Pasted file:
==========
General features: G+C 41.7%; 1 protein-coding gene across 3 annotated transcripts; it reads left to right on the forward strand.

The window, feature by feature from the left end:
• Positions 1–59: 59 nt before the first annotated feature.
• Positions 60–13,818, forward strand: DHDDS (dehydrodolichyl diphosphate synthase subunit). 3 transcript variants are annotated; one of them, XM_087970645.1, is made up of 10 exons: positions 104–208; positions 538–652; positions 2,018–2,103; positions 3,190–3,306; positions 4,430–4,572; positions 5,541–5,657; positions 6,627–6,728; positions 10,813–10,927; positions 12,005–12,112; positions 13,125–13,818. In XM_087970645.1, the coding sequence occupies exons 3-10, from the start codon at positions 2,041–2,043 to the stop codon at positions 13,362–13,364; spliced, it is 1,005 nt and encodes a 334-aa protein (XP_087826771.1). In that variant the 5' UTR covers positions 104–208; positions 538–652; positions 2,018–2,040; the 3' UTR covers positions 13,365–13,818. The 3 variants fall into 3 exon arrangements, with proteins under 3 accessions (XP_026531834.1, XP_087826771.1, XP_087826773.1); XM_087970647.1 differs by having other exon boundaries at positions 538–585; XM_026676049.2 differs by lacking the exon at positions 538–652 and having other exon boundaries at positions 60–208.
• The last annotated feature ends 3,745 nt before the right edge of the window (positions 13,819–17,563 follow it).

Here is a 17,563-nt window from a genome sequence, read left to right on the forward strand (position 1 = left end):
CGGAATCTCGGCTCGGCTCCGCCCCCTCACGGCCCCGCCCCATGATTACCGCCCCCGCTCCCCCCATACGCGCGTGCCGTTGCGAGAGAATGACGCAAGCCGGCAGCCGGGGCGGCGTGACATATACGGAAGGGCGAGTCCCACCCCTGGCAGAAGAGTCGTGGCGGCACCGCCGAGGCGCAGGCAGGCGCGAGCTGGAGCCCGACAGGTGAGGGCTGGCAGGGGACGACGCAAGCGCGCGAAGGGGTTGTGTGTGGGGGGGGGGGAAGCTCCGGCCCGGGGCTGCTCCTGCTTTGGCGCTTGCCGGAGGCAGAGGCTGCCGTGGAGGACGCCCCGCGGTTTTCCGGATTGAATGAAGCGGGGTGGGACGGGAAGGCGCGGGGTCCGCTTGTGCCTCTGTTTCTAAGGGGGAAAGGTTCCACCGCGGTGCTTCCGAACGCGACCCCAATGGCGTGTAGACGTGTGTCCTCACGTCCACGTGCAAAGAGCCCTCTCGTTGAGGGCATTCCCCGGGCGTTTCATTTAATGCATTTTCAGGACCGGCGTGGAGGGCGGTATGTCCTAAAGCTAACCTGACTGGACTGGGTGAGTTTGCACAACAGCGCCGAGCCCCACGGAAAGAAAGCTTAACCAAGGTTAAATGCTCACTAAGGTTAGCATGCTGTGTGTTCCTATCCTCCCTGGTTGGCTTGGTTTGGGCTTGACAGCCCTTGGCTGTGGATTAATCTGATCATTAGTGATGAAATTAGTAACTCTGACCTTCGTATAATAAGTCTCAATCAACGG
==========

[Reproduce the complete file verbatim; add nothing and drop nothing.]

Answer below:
General features: G+C 41.7%; 1 protein-coding gene across 3 annotated transcripts; it reads left to right on the forward strand.

The window, feature by feature from the left end:
• Positions 1–59: 59 nt before the first annotated feature.
• Positions 60–13,818, forward strand: DHDDS (dehydrodolichyl diphosphate synthase subunit). 3 transcript variants are annotated; one of them, XM_087970645.1, is made up of 10 exons: positions 104–208; positions 538–652; positions 2,018–2,103; positions 3,190–3,306; positions 4,430–4,572; positions 5,541–5,657; positions 6,627–6,728; positions 10,813–10,927; positions 12,005–12,112; positions 13,125–13,818. In XM_087970645.1, the coding sequence occupies exons 3-10, from the start codon at positions 2,041–2,043 to the stop codon at positions 13,362–13,364; spliced, it is 1,005 nt and encodes a 334-aa protein (XP_087826771.1). In that variant the 5' UTR covers positions 104–208; positions 538–652; positions 2,018–2,040; the 3' UTR covers positions 13,365–13,818. The 3 variants fall into 3 exon arrangements, with proteins under 3 accessions (XP_026531834.1, XP_087826771.1, XP_087826773.1); XM_087970647.1 differs by having other exon boundaries at positions 538–585; XM_026676049.2 differs by lacking the exon at positions 538–652 and having other exon boundaries at positions 60–208.
• The last annotated feature ends 3,745 nt before the right edge of the window (positions 13,819–17,563 follow it).

Here is a 17,563-nt window from a genome sequence, read left to right on the forward strand (position 1 = left end):
CGGAATCTCGGCTCGGCTCCGCCCCCTCACGGCCCCGCCCCATGATTACCGCCCCCGCTCCCCCCATACGCGCGTGCCGTTGCGAGAGAATGACGCAAGCCGGCAGCCGGGGCGGCGTGACATATACGGAAGGGCGAGTCCCACCCCTGGCAGAAGAGTCGTGGCGGCACCGCCGAGGCGCAGGCAGGCGCGAGCTGGAGCCCGACAGGTGAGGGCTGGCAGGGGACGACGCAAGCGCGCGAAGGGGTTGTGTGTGGGGGGGGGGGAAGCTCCGGCCCGGGGCTGCTCCTGCTTTGGCGCTTGCCGGAGGCAGAGGCTGCCGTGGAGGACGCCCCGCGGTTTTCCGGATTGAATGAAGCGGGGTGGGACGGGAAGGCGCGGGGTCCGCTTGTGCCTCTGTTTCTAAGGGGGAAAGGTTCCACCGCGGTGCTTCCGAACGCGACCCCAATGGCGTGTAGACGTGTGTCCTCACGTCCACGTGCAAAGAGCCCTCTCGTTGAGGGCATTCCCCGGGCGTTTCATTTAATGCATTTTCAGGACCGGCGTGGAGGGCGGTATGTCCTAAAGCTAACCTGACTGGACTGGGTGAGTTTGCACAACAGCGCCGAGCCCCACGGAAAGAAAGCTTAACCAAGGTTAAATGCTCACTAAGGTTAGCATGCTGTGTGTTCCTATCCTCCCTGGTTGGCTTGGTTTGGGCTTGACAGCCCTTGGCTGTGGATTAATCTGATCATTAGTGATGAAATTAGTAACTCTGACCTTCGTATAATAAGTCTCAATCAACGG